Clallam County commissioners discuss Deer Park Road detour, Highway 101 widening
By Arwyn Rice
Peninsula Daily News
Print This | Email This
Most Popular this week
3rd UPDATE — Giant oil rig arrives in Port Angeles as protesters take to waters off Ediz Hook [Gallery and video]
Giant oil rig arrives in Port Angeles as protesters take to waters off Ediz Hook [Gallery and video]
That was one announcement from Mike Doherty, Mike Chapman and Jim McEntire when they spoke to about 80 people at the Port Angeles Regional Chamber of Commerce luncheon Monday.
Sales tax revenue
They also said Clallam County is gleaning sales tax revenue from the Highway 101 widening project and that marijuana businesses may be required to get conditional-use permits.
Two projects on U.S. 101 between Port Angeles and Sequim prompted the most questions from audience members: the 3.5-mile state Department of Transportation widening project between Shore and Kitchen-Dick roads and the Clallam County Deer Park Road underpass project.
Crews are almost ready to close Highway 101 to traffic while an underpass is installed, Chapman said.
A detour that cuts across the road’s curve will reduce traffic speeds to 25 mph, he said.
Commissioners didn’t know the exact date for the temporary redirection of the busy highway, which currently has a 45 mph speed limit.
Chapman said the slowdown on the curve is likely to create backups during times of heavy traffic.
“It’s going to be a mess, but it’s only for five or six weeks,” he said.
Construction on the widening project began April 1 by Scarsella Bros. of Kent, the contractor that won the $27.1 million state contract, and is expected to be finished by the end of the year.
Business leaders told commissioners they were worried the construction would reduce the number of visitors in the area.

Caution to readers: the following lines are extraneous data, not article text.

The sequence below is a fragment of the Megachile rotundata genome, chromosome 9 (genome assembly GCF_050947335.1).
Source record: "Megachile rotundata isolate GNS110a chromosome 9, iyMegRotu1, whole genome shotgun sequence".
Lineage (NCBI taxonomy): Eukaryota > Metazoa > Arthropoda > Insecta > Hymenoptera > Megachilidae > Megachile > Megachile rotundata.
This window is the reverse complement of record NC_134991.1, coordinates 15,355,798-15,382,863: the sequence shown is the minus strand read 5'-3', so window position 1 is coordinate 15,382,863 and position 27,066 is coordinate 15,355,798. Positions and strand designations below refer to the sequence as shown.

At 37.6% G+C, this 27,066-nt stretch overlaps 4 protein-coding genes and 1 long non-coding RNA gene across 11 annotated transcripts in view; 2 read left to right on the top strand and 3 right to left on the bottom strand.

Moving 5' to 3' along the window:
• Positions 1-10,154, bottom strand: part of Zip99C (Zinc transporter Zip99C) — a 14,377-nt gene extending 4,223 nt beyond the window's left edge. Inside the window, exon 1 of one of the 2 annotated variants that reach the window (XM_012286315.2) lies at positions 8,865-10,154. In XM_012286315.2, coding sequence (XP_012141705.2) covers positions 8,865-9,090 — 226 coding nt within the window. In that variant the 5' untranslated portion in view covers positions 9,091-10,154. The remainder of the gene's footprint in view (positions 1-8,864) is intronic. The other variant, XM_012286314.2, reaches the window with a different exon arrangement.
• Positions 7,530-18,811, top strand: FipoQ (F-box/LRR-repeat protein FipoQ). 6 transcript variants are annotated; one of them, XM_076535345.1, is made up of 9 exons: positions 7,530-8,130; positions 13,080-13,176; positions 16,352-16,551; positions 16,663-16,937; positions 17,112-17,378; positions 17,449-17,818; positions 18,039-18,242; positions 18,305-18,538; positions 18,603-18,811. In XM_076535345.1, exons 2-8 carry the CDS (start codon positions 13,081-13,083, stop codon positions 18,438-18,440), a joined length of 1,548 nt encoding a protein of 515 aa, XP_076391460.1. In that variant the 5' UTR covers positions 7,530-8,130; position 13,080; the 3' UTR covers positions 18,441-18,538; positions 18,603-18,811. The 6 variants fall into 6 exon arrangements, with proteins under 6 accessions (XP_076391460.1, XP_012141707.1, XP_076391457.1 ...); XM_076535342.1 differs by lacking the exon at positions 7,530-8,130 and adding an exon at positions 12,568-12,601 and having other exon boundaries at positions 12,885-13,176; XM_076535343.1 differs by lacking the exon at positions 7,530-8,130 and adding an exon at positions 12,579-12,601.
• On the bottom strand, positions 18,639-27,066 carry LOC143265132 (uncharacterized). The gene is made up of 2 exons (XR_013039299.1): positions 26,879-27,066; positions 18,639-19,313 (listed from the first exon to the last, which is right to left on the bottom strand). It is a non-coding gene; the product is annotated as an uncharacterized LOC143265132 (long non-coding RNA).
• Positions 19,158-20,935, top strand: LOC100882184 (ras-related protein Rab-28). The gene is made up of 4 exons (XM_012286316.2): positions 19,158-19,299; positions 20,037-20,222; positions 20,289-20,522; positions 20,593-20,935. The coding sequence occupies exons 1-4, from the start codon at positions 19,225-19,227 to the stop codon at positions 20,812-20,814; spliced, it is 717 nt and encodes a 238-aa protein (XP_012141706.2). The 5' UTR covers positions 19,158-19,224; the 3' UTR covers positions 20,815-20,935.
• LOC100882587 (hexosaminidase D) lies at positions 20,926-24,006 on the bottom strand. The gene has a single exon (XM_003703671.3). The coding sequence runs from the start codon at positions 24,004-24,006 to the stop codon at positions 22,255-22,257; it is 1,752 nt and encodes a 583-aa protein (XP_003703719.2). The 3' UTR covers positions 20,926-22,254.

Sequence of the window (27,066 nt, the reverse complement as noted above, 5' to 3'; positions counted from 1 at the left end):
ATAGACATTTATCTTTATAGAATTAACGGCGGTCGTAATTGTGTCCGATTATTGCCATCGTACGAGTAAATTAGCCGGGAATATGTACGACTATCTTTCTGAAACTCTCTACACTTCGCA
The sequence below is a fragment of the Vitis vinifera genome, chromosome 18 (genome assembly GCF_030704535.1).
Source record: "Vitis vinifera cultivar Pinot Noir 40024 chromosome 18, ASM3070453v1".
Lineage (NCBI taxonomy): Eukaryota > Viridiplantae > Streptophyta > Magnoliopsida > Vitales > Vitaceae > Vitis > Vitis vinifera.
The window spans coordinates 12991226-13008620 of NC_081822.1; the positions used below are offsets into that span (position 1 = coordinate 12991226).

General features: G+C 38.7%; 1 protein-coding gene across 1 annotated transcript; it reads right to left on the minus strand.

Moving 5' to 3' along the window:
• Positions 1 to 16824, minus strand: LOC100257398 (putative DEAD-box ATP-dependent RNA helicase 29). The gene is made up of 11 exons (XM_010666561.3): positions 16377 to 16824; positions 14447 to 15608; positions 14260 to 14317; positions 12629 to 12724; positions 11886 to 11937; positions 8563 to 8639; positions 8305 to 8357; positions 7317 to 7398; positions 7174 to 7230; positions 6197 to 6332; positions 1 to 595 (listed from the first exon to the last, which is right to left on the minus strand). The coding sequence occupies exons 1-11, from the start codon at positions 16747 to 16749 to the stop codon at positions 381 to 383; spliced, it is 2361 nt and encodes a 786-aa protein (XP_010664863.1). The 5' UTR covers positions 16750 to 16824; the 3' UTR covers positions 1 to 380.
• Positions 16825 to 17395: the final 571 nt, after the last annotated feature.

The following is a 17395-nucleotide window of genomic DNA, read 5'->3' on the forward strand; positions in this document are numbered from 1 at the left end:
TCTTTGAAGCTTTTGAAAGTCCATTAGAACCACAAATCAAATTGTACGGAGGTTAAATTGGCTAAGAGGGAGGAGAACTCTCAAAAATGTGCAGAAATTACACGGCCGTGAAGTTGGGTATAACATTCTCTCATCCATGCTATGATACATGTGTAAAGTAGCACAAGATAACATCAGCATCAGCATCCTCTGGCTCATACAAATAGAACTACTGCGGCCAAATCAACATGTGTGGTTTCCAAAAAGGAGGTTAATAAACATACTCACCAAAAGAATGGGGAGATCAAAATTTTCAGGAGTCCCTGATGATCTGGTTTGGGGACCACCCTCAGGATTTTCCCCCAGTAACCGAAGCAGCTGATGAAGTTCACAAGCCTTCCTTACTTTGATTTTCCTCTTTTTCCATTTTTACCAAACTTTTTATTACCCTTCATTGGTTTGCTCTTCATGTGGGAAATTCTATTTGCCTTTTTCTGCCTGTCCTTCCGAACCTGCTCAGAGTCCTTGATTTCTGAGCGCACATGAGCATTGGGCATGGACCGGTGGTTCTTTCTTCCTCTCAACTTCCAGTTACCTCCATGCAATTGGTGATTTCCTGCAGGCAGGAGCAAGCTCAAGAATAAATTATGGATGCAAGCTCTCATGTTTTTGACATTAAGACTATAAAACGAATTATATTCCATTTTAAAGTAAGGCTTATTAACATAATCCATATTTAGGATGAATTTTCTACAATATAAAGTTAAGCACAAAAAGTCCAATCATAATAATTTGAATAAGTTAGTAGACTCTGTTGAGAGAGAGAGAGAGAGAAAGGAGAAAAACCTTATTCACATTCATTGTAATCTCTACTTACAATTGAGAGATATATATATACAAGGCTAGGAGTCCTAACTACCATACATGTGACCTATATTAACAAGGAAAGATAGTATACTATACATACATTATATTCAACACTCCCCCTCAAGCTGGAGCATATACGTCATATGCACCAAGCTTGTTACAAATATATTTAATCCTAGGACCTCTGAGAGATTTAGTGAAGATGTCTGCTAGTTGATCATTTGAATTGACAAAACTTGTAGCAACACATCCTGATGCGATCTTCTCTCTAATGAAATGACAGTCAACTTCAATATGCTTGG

But instead of losing room tax revenues during the past year, the county saw increased revenues both in lodging tax and in sales tax revenues, commissioners said.
The widening project didn’t hurt lodging tax receipts and did increase sales tax revenues, they said, without providing specific numbers.
“The county has benefited a lot,” Doherty said.
State law requires companies to pay sales tax in the counties where they take delivery of material, so the county has acquired revenue from the project, commissioners said, although they added that the sales tax increase cannot be broken down to determine how much came specifically from businesses directly associated with the construction.
Although they won’t ban marijuana businesses in Clallam County, they are aware that some residents don’t want bright lights and high-security fences next door.
“Marijuana is now a legal product. That implies it is legal to grow,” McEntire said.
The state allows counties and cities to decide whether growing or dispensary businesses can operate in their jurisdictions.
“Moratorium is not in my lexicon,” McEntire said.
Commissioners said there may be some regulations, such as conditional-use permits, created to ensure that the businesses are located in appropriate places.
“I support the public decision 100 percent. The state has created a process, and I am comfortable with that process,” Chapman said.
Reporter Arwyn Rice can be reached at 360-452-2345, ext. 5070, or at email@example.com.
Last modified: February 04. 2014 5:57PM